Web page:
News Release

Scientists discover rare 6-planet system that moves in strange synchrony

Study led by UChicago astronomer Rafael Luque may tell us about how planets form

Peer-Reviewed Publication

University of Chicago

Scientists discover rare 6-planet system that moves in strange synchrony


An artist’s illustration of the six newly discovered planets circling their star in resonance. Image by Roger Thibaut (NCCR PlanetS).

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Credit: Roger Thibaut (NCCR PlanetS)

Scientists have discovered a rare sight in a nearby star system: Six planets orbiting their central star in a rhythmic beat. The planets move in an orbital waltz that repeats itself so precisely it can be readily set to music.

A rare case of an “in sync” gravitational lockstep, the system could offer deep insight into planet formation and evolution.

The analysis, led by UChicago scientist Rafael Luque, will be published Nov. 29 in Nature.

“This discovery is going to become a benchmark system to study how sub-Neptunes, the most common type of planets outside of the solar system, form, evolve, what are they made of, and if they possess the right conditions to support the existence of liquid water in their surfaces,” said Luque.

A rare resonance
The six planets orbit a star known as HD110067, which lies around 100 light-years away in the northern constellation of Coma Berenices.

In 2020, NASA’s Transiting Exoplanet Survey Satellite (TESS) detected dips in the star’s brightness that indicated planets were passing in front of the star’s surface. Combining data from both TESS and the European Space Agency’s CHaracterising ExOPlanet Satellite (Cheops), a team of researchers analyzed the data and discovered a first of its kind configuration.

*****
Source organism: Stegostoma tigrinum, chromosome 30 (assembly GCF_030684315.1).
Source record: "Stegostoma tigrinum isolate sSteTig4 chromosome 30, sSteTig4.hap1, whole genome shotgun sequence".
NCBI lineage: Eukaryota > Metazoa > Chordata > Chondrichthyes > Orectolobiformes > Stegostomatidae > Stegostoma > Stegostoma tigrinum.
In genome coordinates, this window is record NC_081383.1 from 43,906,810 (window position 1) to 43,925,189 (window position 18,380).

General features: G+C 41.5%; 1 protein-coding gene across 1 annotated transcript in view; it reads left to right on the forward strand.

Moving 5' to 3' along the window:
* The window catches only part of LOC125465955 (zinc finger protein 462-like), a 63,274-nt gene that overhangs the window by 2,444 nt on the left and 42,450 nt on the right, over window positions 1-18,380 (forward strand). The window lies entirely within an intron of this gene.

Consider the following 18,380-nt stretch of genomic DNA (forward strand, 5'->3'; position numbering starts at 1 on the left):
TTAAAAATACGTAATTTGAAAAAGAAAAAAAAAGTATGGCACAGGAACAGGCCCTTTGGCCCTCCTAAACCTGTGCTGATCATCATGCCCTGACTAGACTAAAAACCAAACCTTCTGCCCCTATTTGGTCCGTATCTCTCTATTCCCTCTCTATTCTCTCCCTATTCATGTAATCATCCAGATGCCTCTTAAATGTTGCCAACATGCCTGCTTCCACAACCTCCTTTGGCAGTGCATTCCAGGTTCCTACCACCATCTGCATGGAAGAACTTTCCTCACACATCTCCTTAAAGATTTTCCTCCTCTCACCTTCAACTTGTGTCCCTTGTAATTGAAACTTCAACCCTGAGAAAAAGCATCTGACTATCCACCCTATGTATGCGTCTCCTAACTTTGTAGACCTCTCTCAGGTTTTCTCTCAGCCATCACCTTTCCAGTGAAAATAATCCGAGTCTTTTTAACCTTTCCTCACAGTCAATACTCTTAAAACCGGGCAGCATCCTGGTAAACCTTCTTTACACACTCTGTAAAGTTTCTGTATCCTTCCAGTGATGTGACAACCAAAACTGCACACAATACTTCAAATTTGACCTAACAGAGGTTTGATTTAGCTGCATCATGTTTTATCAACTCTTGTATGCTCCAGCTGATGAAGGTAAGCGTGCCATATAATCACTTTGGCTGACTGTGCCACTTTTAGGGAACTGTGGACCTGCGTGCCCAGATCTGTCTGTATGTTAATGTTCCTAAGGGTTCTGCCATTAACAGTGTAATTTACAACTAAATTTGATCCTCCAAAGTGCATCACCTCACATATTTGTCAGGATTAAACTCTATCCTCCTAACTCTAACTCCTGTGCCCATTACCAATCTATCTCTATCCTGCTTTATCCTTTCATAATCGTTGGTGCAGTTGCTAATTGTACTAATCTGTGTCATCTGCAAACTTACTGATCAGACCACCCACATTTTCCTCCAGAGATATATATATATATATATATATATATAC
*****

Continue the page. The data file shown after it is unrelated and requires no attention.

While multi-planet systems are common in our galaxy, those in a tight gravitational formation known as “resonance” are observed by astronomers far less often.

In this case, the planet closest to the star makes three orbits for every two of the next planet out – called a 3/2 resonance – a pattern that is repeated among the four closest planets. Among the outermost planets, a pattern of four orbits for every three of the next planet out (a 4/3 resonance) is repeated twice.

And these resonant orbits are rock-solid: The planets likely have been performing this same rhythmic dance since the system formed billions of years ago, the scientists said.

Formation stories
Orbitally resonant systems are extremely important to find because they tell astronomers about the formation and subsequent evolution of the planetary system. Planets around stars tend to form in resonance but can be easily perturbed. For example, a very massive planet, a close encounter with a passing star, or a giant impact event can all disrupt the careful balance. As a result, many of the multi-planet system known to astronomers are not in resonance but look close enough that they could have been resonant once. However, multi-planet systems preserving their resonance are rare.

“We think only about one percent of all systems stay in resonance, and even fewer show a chain of planets in such configuration,” said Luque. That why HD110067 is special and invites further study: “It shows us the pristine configuration of a planetary system that has survived untouched.”

More precise measurements of these planets’ masses and orbits will be needed to further sharpen the picture of how the system formed.

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